The Penalty Spot Blog: If winter comes, can spring be far behind?
A three-hour drive, hailstones, horizontal rain, low-temperature lights flashing on my dashboard and a wind blowing in off the North Sea that might cut you in two – yes, it’s Pittodrie in early May. And the seemingly ubiquitous Moncler and Canada Goose jackets were much in evidence and much-needed as the Celtic support battled the elements in the north east. It’s been a very tough week in Paradise, and weather conditions did nothing to lift spirits but they say that if winter comes, spring cannot be far behind, and neither the team nor the fans had long to wait before hitting sunnier uplands in the Granite City.
Forty minutes to be precise. That was the time it took the Celts to survive a couple of early scares (Aberdeen had only themselves to blame for not taking the lead) and the bold Mika to stick his nut on the end of a CalMac cross to get the title party underway. But much of the first half made for uncomfortable viewing as the Hoops laboured against a depleted home team who, credit where credit is due, gave it a real go.
By the time Big Jozo repeated his heroics from last weekend, celebrations in a sodden South Stand were well underway. The second half was certainly a huge improvement on the first and the Dons were never allowed to threaten once the Celts had doubled their lead.
But this was the proverbial curate’s egg of a performance: Bain and Broony were immense, the centre-backs were solid, and the crosses and corner kicks supplied were generally of a higher standard than of late. Playing Weah up front did not, on Saturday’s evidence, seem to work (Leigh Griffiths, haste ye back) and the wait goes on for Tam Rogic to rediscover his best “twinkle-toes” form. Next Sunday would be a good time to start.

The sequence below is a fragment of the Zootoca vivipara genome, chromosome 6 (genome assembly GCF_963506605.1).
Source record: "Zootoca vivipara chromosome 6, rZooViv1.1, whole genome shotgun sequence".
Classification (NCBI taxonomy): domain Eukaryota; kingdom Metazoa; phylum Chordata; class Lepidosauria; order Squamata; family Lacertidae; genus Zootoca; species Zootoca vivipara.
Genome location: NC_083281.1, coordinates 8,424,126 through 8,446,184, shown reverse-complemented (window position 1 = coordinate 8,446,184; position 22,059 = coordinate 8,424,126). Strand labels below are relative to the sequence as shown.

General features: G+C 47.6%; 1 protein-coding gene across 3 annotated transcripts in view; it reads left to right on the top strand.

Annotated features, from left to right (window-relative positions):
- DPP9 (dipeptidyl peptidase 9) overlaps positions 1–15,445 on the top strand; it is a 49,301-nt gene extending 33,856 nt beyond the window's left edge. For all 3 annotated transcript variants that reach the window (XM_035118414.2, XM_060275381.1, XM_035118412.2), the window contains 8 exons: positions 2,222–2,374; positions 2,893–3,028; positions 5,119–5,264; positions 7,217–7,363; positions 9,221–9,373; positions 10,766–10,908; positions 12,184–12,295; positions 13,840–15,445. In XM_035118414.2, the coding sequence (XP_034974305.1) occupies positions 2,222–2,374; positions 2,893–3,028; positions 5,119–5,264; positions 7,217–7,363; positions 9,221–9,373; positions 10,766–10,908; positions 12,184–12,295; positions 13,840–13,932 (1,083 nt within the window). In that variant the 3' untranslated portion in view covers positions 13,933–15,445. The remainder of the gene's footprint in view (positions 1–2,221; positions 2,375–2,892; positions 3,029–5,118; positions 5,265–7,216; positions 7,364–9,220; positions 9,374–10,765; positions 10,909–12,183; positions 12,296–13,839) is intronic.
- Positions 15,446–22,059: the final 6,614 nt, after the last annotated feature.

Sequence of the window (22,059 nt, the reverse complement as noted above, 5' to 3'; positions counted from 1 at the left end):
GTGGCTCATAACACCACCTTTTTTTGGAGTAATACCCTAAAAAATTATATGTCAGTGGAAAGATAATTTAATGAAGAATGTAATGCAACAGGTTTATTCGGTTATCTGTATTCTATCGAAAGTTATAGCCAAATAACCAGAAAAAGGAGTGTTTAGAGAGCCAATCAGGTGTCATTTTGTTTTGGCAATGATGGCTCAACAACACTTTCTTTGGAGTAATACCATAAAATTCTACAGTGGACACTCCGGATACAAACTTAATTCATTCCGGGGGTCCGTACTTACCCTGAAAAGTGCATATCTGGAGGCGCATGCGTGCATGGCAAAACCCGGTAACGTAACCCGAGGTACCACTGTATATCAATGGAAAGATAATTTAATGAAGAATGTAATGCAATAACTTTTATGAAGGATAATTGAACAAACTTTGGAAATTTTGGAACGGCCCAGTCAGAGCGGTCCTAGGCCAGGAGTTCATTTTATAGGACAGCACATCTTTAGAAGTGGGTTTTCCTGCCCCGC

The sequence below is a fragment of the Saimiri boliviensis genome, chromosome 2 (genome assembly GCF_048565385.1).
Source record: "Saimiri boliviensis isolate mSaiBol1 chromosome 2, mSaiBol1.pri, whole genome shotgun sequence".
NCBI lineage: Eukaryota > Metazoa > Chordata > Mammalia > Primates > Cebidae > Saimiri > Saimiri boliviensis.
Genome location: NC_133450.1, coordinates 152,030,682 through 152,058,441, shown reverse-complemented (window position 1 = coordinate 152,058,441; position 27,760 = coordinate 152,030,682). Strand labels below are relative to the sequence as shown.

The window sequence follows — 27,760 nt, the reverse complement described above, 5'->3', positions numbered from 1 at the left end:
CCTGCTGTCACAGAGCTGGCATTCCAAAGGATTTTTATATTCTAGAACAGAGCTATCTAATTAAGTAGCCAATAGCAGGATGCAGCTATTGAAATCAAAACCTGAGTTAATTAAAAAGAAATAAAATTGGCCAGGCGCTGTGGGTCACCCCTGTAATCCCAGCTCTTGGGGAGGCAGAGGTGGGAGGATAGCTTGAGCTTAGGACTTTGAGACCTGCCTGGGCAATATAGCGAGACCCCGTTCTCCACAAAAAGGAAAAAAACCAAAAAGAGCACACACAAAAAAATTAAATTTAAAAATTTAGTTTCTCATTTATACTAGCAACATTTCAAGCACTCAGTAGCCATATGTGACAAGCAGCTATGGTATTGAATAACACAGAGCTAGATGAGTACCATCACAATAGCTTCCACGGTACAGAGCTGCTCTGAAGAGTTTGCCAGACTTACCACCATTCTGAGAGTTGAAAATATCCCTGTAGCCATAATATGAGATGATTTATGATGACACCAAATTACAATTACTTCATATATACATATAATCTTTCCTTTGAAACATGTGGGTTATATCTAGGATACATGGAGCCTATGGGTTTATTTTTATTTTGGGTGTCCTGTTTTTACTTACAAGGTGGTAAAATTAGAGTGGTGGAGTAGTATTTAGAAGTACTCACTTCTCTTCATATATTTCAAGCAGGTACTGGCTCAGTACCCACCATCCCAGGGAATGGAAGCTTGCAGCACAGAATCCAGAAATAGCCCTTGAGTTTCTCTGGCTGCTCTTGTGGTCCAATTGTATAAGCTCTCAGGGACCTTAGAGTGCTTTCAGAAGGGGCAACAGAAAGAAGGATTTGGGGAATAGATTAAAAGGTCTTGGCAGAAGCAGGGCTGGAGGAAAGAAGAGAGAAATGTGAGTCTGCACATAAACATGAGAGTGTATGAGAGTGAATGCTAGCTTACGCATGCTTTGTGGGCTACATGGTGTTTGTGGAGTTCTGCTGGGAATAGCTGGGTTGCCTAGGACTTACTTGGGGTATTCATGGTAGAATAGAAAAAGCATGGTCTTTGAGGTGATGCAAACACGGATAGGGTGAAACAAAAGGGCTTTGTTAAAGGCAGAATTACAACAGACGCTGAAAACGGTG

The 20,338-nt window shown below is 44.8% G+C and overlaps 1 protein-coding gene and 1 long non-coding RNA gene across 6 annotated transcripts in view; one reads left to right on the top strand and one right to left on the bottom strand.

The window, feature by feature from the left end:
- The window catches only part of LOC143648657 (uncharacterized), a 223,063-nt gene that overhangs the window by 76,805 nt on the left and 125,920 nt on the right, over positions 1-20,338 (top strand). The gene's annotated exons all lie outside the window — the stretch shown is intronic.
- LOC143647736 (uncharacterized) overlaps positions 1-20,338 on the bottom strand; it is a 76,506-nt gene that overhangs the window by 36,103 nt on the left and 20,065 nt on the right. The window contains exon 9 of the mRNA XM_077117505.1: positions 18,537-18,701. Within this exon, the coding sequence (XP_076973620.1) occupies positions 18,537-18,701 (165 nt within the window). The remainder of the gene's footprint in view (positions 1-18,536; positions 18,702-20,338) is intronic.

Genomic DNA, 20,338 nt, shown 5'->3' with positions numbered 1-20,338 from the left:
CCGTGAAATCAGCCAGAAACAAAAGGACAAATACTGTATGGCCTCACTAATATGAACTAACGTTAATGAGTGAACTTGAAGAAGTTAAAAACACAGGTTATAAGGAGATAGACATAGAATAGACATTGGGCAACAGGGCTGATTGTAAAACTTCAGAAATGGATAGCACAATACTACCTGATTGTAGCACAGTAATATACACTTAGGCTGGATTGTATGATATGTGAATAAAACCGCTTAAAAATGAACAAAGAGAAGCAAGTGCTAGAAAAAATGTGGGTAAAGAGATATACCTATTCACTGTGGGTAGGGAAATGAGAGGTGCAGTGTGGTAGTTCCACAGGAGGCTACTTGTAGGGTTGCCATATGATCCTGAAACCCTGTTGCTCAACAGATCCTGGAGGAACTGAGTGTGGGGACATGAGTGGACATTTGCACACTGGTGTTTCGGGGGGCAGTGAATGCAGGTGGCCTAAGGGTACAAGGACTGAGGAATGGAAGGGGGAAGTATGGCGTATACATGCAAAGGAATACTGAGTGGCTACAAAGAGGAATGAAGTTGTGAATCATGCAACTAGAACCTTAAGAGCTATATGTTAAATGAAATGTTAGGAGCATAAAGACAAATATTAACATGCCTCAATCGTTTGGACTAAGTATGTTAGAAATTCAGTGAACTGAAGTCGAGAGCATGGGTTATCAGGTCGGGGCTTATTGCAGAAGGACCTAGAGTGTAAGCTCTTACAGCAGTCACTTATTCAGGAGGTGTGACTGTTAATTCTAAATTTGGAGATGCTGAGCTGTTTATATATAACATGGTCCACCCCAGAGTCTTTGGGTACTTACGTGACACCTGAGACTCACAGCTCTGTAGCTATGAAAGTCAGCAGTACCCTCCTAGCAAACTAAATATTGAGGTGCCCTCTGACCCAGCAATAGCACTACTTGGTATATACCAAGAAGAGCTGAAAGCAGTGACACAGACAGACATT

Until his galvanising goal, I thought Lustig looked absolutely shot. He seemed almost to be hirpling as he ran back to his position as the Dons swarmed about in the first half. There is no lack of effort from any of the guys in green and white but most of them have been playing since July – and under constant and enervating pressure to win. Yeah, that’s what they get paid to do but, whilst fatigue (mental and physical) doesn’t perhaps excuse some of the more torpid displays of late, it does, I think, explain them.
In the euphoria of eight-in-a-row, the travelling support was in full voice. I enjoy “Discoland” – it’s daft but it’s fun. Less enjoyable was the Derek McInnes song which got an airing in the final half-hour of the game. Needless and embarrassing, it jarred with the otherwise festive atmosphere.
It was interesting to read Lenny’s post-match comments in which he referred to “a lot of agitation and discontent around the club” that he had to deal with on his arrival. We all might have guessed that this was the case but I think that is the first time I have seen it so openly and candidly acknowledged by an official source. It was interesting also to hear the manager urging fans to “engage in the moment” and not think too far ahead. He is dead right. Eight-in-a-row (and a 50th league title overall) is an extraordinary achievement and one worth celebrating in its own right. It is hard not to project ahead to July and August but these really are the days; let’s live them.
I dropped in on the way home at the second leg of the Highland / Lowland League play-off between Cove Rangers and East Kilbride. Cove have a brand new stadium and an immaculate 3G pitch offering one of the widest playing surfaces I have ever seen. But this was blood and snotters football in the raw. Cove beat Kilby easily enough (3-0 on the day and 5-1 on aggregate) and now face Berwick Rangers in a showdown for a place in League Two. Berwick’s Shielfield Park is one of just a handful of Scottish league grounds that I have not visited. A wee trip across the border is a must for me the day before we take on Hearts in a Scottish Cup final dress rehearsal.
David SleightListen to the award-winning A Celtic State of Mind podcast